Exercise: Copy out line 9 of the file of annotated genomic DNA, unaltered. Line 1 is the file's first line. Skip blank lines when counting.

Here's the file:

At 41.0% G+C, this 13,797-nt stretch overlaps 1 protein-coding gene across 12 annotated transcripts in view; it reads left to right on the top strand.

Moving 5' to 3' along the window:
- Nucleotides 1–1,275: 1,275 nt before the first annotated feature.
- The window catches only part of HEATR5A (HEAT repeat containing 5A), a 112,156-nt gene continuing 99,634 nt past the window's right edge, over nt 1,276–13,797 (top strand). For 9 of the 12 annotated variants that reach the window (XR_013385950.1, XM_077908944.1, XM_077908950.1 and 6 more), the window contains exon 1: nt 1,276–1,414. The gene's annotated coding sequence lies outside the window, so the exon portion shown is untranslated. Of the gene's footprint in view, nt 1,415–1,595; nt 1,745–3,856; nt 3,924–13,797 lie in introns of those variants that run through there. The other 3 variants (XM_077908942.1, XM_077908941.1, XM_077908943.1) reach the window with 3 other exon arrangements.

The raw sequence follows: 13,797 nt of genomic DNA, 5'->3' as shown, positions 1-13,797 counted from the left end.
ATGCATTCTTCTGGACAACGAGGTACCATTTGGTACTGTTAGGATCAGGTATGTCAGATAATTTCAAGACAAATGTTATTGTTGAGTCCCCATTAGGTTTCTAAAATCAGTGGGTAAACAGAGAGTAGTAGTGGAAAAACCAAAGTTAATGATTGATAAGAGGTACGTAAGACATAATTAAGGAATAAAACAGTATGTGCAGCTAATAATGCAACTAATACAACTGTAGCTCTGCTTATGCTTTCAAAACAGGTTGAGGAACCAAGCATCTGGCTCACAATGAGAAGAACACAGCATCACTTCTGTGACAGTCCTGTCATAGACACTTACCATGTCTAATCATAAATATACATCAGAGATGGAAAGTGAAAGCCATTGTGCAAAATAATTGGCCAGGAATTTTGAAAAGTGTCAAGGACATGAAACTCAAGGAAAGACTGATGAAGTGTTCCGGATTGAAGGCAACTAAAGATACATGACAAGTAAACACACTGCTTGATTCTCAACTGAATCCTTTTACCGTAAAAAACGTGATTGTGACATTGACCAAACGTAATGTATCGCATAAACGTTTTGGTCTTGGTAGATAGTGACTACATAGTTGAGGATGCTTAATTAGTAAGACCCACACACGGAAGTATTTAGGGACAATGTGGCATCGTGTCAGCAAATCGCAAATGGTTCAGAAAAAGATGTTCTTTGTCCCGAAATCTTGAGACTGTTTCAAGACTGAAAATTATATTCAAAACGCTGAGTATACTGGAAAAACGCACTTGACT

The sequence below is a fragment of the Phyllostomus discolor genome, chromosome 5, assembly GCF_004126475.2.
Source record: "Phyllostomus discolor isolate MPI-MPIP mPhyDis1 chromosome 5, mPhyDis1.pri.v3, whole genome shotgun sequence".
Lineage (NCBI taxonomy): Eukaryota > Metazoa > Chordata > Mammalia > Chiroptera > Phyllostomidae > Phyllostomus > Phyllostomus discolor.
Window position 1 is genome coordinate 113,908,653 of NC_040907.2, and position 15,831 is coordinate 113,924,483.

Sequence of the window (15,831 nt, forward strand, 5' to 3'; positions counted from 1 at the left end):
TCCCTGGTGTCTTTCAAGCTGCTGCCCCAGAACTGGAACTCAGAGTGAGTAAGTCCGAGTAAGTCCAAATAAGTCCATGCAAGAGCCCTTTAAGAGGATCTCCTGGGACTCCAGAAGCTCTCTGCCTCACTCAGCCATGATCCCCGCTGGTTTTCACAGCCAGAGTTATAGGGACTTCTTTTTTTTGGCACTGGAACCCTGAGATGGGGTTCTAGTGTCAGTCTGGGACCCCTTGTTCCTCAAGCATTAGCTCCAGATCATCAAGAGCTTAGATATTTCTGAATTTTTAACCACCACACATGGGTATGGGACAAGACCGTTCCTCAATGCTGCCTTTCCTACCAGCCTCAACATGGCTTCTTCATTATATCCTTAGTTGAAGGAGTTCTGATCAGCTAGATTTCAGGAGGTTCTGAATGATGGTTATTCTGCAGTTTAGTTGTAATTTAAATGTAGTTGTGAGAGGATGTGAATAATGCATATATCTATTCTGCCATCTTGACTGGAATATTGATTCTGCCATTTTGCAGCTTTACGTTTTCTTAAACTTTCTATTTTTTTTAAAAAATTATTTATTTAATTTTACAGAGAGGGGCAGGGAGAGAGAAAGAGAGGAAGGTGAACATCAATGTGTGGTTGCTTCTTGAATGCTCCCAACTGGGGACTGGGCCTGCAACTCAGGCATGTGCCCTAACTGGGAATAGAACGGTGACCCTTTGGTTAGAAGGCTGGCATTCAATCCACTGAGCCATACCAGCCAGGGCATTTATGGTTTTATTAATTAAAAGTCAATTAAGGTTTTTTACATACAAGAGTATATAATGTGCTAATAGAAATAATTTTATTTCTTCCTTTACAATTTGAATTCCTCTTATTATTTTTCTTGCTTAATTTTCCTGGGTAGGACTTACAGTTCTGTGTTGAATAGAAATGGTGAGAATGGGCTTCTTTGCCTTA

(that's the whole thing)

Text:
Lineage (NCBI taxonomy): Eukaryota > Metazoa > Chordata > Mammalia > Chiroptera > Phyllostomidae > Phyllostomus > Phyllostomus discolor.